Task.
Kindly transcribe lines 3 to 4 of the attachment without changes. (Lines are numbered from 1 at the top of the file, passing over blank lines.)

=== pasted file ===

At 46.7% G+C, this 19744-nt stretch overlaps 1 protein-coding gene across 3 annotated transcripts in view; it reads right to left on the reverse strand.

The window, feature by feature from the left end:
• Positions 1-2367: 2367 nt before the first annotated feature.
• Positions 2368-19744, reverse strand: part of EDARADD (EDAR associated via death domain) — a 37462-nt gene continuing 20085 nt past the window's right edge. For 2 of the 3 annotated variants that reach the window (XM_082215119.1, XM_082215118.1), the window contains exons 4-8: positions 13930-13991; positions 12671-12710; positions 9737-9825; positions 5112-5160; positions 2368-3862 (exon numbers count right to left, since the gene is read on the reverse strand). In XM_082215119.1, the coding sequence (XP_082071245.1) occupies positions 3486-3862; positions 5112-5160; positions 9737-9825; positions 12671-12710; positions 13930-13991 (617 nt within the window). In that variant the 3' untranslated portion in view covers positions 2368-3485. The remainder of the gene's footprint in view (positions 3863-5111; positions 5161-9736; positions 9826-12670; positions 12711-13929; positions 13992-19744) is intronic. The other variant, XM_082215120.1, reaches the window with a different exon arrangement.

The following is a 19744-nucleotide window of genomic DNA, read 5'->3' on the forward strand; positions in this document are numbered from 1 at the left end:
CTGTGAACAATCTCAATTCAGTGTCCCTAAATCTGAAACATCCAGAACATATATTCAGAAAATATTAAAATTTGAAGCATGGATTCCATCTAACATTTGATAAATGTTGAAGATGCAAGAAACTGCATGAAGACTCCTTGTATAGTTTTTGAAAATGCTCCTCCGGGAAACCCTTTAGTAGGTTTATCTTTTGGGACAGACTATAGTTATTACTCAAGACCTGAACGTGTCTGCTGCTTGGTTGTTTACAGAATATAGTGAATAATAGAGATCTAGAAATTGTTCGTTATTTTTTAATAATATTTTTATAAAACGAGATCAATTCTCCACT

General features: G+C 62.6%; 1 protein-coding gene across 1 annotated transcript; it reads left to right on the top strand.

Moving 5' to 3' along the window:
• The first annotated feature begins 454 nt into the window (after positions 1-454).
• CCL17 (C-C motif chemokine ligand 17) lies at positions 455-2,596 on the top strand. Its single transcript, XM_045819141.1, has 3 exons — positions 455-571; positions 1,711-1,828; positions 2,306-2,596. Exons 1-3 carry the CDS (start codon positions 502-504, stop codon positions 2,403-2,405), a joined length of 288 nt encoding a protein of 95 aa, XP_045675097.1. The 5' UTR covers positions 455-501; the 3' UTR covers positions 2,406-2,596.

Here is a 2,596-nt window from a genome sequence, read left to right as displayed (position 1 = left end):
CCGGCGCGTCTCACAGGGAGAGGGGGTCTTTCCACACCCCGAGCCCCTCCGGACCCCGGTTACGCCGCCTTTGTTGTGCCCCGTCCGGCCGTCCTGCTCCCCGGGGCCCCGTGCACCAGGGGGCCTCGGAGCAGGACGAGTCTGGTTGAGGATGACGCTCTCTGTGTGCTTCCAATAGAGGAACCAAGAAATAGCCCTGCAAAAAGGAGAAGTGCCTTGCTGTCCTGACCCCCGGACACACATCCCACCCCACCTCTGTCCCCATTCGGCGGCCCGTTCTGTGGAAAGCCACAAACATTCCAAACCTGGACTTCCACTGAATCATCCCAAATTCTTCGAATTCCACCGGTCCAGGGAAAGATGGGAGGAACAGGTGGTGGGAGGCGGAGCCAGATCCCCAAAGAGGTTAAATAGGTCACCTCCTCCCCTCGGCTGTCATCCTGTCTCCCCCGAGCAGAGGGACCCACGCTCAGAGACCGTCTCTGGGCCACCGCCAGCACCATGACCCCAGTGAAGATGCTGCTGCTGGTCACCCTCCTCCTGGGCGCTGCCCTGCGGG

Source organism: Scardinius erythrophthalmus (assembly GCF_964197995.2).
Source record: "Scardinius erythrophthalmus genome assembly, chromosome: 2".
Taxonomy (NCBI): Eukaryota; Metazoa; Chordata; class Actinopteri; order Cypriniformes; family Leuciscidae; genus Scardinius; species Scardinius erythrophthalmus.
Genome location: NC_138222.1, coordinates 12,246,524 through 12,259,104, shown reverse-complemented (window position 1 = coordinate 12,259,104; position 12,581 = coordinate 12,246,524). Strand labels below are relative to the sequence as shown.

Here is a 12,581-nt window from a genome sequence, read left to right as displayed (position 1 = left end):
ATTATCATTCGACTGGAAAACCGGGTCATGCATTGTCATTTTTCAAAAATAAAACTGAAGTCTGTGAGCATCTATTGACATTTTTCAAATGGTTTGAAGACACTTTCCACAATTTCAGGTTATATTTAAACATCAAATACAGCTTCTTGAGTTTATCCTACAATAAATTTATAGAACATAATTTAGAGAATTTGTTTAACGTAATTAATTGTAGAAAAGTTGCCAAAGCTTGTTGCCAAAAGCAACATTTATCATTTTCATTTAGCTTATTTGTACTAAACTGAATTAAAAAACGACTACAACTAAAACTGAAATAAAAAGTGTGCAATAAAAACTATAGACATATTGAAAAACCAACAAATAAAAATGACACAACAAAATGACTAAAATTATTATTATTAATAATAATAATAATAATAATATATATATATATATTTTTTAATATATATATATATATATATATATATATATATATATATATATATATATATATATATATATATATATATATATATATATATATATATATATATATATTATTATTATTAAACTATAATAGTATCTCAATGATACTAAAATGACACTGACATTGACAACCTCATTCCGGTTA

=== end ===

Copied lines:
• Positions 1-2367: 2367 nt before the first annotated feature.
• Positions 2368-19744, reverse strand: part of EDARADD (EDAR associated via death domain) — a 37462-nt gene continuing 20085 nt past the window's right edge. For 2 of the 3 annotated variants that reach the window (XM_082215119.1, XM_082215118.1), the window contains exons 4-8: positions 13930-13991; positions 12671-12710; positions 9737-9825; positions 5112-5160; positions 2368-3862 (exon numbers count right to left, since the gene is read on the reverse strand). In XM_082215119.1, the coding sequence (XP_082071245.1) occupies positions 3486-3862; positions 5112-5160; positions 9737-9825; positions 12671-12710; positions 13930-13991 (617 nt within the window). In that variant the 3' untranslated portion in view covers positions 2368-3485. The remainder of the gene's footprint in view (positions 3863-5111; positions 5161-9736; positions 9826-12670; positions 12711-13929; positions 13992-19744) is intronic. The other variant, XM_082215120.1, reaches the window with a different exon arrangement.